Every now and then it’s nice to take break from tutorials, and look at something a little geekier. We’ve all seen binary code, and most people know it’s made up of two characters, zero and one. Most people also understand that binary code can be converted into decimal by taking the binary number from the right-hand-side of the sequence and applying it to another sequence of numbers “two to the power of”. For example an eight digit binary code could look like this – “10010001”. This includes one “1”, one “16”, and one “128”, making a grand total of 145. That’s fairly simple. It gets more complex when you add more numbers but the principal is the same.

Now – if you do a lot of HTML work, you will have seen codes that represent colors. These codes include letters, and are in hexadecimal. The letters are actually numbers but because the characters we commonly use are in base 10, i.e. the digits 0 through to 9, we have to use letters to represent the numbers 10,11,12,13,14 and 15. This is because hexadecimal is base 16, and has 16 digits including zero. We don’t use two characters in a hexadecimal number until we get to the number 16, which is actually “10”. This represents one sixteen. The hexadecimal number “18” is actually sixteen plus 8, which is 24. The hex code “1F” represents 31 in decimal because we have one sixteen plus 15. Get the idea?

Okay, so we can mostly work out what a hex number in decimal is when we only have two characters. One digit represents how many “16”s we have, and the other is simply counting from zero to fifteen. So the highest number we have is “FF”, which is fifteen times sixteen, plus fifteen. The answer is 255. Already you can see the benefits of hex, because in binary that number would require eight characters, and we’ve done it in two.

So how do we solve bigger numbers into decimal easier? The answer is to split each hex character into its binary equivalent. So the hex number 8FA4 becomes in binary 1000.1111.1011.0100. Here we can see each number that makes up the ultimate answer. Starting from the left we have a 4, a 16, a 32, a 128 etc… all the way up to the last character, which is a 32,768. Add all the numbers represented by ones together and we have 36772. So our hex code of 8FA4 is actually 36772 in decimal. Four characters to represent something that is sixteen characters in binary is very impressive indeed.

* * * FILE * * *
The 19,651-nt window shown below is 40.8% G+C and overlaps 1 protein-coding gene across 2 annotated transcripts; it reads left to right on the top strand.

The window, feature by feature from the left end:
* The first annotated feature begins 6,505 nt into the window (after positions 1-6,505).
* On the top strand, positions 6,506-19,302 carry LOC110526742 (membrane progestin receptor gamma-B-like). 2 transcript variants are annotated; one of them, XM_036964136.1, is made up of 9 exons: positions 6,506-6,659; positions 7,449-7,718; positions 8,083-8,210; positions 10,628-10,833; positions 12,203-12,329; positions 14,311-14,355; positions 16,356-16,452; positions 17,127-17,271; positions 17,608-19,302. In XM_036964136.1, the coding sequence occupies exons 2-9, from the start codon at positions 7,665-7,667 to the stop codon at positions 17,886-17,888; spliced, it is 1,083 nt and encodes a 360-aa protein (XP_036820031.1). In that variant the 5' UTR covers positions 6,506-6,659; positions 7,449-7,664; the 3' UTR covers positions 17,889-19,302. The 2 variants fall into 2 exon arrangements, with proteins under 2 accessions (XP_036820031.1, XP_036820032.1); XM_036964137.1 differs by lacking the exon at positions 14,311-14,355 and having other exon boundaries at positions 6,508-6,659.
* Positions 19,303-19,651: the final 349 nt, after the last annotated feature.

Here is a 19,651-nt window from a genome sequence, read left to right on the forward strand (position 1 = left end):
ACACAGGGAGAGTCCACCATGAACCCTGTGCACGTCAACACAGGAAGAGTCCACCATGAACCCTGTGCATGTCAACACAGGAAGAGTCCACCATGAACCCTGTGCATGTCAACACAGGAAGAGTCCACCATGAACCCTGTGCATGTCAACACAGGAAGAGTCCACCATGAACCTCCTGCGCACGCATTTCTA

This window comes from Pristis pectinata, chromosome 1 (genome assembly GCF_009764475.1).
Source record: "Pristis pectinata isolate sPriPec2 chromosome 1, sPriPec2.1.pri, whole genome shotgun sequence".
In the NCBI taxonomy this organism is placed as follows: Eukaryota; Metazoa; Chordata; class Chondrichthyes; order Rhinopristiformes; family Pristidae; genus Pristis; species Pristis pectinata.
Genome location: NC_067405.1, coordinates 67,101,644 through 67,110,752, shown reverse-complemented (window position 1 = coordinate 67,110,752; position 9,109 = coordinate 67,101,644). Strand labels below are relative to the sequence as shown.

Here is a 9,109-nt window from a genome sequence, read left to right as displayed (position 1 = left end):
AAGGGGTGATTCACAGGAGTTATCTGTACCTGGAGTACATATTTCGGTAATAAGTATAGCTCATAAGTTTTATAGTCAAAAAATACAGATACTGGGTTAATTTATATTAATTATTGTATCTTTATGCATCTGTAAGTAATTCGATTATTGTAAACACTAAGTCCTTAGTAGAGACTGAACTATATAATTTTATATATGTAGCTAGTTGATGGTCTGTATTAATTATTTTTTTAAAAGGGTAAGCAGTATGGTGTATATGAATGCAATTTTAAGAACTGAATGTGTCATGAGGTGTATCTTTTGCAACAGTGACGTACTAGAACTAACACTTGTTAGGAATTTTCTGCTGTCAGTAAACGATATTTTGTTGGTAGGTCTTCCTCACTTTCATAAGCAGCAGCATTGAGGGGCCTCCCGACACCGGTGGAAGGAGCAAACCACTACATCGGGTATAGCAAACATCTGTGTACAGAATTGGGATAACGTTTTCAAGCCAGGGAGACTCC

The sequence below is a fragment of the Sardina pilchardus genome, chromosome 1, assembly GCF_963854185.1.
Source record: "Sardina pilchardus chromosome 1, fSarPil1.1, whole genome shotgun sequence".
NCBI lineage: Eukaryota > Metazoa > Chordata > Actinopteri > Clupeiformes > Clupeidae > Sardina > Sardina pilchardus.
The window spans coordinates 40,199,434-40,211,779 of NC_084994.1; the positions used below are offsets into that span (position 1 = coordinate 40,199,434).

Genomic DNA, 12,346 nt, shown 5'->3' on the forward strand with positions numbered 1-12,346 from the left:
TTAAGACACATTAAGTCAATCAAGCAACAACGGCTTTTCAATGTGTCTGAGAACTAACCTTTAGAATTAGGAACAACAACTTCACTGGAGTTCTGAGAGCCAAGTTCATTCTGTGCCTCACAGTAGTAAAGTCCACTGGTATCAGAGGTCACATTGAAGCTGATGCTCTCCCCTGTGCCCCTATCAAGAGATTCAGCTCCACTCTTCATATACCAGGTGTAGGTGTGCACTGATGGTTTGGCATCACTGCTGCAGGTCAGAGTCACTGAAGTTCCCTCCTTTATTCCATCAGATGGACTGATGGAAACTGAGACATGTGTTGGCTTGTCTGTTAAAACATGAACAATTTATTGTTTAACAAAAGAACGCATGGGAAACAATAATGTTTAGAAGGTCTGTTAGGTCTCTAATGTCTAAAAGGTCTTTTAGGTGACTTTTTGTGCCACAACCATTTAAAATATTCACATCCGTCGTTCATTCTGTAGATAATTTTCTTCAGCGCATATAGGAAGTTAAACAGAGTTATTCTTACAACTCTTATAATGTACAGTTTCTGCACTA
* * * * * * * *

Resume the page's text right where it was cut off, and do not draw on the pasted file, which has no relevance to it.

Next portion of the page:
If you remember back your hex codes in HTML that represent colors, you’ll notice that you have hex codes of 6 characters. The first character represents 16’s, the second 16’s to the power 2, the third is sixteen to the power 3 and so on. If you work it out, the largest number you can have with six hex digits is 16,777,215. Nearly seventeen million colors represented by only six characters.

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johnwoosaid on September 21, 2011 at 9:30 am“So the hex number 8FA4 becomes in binary 1000.1111.1011.0100.” … A is 1010.. not 1011.

Defiantsaid on September 21, 2011 at 8:20 pmThis is one of the worst articles I have ever read.

So many inaccuracies, typos, and grammar issues…wow.

1) “It’s gets more complex…”

2) “…split each hex character into it’s binary equivalent”.

“it’s”? Really?

3) “8FA4 is actually 36,788 in decimal”…ehhh…no, it’s 36,772 in decimal.

4) If you have a hexadecimal number that you want to convert to decimal, you don’t have to convert it to binary first.

8FA4 in decimal is 8*16^3 + 15*16^2 + 10*16 + 4 = 36,772.

Even if you chose to convert to binary first, your explanation is severely lacking and unclear.

5) “the third is sixteen’s to the power 3”.

“sixteen”, not “sixteen’s”.

6) “If you work it out, the largest number you can have with six hex digits is 17,895,696”. No… FFFFFF = 16,777,215.

Horrific.

Defiantsaid on September 21, 2011 at 9:44 pm“Nearly eighteen million colors represented by only six characters.” should now be “Nearly seventeen million colors represented by only six characters.”

BlueRajasaid on September 21, 2011 at 11:29 pmSlow news day?

Robsaid on September 23, 2011 at 9:33 amhere is an on-line web app that makes it easy to learn about binary and hexadecimal numbers.

http://justwebware.com/bitwise/bitwise.html

Martin Brinkmannsaid on September 23, 2011 at 9:48 amThanks for posting Rob, great find.

Anonymoussaid on October 23, 2012 at 11:41 amThank You for your tutorial Melanie it was very helpful, also; Thank you Defiant for helping with some unclear examples and showing how to convert hexadecimal to decimal without taking it back to binary code.